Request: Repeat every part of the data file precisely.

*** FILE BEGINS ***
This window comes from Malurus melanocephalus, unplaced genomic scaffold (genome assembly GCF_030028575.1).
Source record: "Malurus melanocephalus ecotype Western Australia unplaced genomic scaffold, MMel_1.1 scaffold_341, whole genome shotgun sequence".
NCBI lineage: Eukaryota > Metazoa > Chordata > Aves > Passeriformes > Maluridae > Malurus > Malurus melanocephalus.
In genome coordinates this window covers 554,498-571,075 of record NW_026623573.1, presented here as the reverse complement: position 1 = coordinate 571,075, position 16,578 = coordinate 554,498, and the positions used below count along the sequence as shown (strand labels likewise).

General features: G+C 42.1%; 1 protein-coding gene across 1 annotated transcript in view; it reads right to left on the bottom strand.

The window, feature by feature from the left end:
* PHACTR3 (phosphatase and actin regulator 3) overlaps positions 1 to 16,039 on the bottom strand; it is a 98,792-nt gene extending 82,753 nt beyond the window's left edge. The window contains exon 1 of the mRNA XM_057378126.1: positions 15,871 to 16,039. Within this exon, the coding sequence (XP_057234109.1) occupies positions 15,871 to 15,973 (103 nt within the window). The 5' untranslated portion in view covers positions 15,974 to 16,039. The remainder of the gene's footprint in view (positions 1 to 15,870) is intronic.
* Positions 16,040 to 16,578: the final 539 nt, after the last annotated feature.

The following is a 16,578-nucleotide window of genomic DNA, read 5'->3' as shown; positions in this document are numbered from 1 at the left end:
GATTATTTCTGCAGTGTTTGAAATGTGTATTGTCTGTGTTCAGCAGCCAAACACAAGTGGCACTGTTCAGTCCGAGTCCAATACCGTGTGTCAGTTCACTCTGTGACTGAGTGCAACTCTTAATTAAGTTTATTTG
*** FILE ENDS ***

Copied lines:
This window comes from Malurus melanocephalus, unplaced genomic scaffold (genome assembly GCF_030028575.1).
Source record: "Malurus melanocephalus ecotype Western Australia unplaced genomic scaffold, MMel_1.1 scaffold_341, whole genome shotgun sequence".
NCBI lineage: Eukaryota > Metazoa > Chordata > Aves > Passeriformes > Maluridae > Malurus > Malurus melanocephalus.
In genome coordinates this window covers 554,498-571,075 of record NW_026623573.1, presented here as the reverse complement: position 1 = coordinate 571,075, position 16,578 = coordinate 554,498, and the positions used below count along the sequence as shown (strand labels likewise).

General features: G+C 42.1%; 1 protein-coding gene across 1 annotated transcript in view; it reads right to left on the bottom strand.

The window, feature by feature from the left end:
* PHACTR3 (phosphatase and actin regulator 3) overlaps positions 1 to 16,039 on the bottom strand; it is a 98,792-nt gene extending 82,753 nt beyond the window's left edge. The window contains exon 1 of the mRNA XM_057378126.1: positions 15,871 to 16,039. Within this exon, the coding sequence (XP_057234109.1) occupies positions 15,871 to 15,973 (103 nt within the window). The 5' untranslated portion in view covers positions 15,974 to 16,039. The remainder of the gene's footprint in view (positions 1 to 15,870) is intronic.
* Positions 16,040 to 16,578: the final 539 nt, after the last annotated feature.

The following is a 16,578-nucleotide window of genomic DNA, read 5'->3' as shown; positions in this document are numbered from 1 at the left end:
GATTATTTCTGCAGTGTTTGAAATGTGTATTGTCTGTGTTCAGCAGCCAAACACAAGTGGCACTGTTCAGTCCGAGTCCAATACCGTGTGTCAGTTCACTCTGTGACTGAGTGCAACTCTTAATTAAGTTTATTTG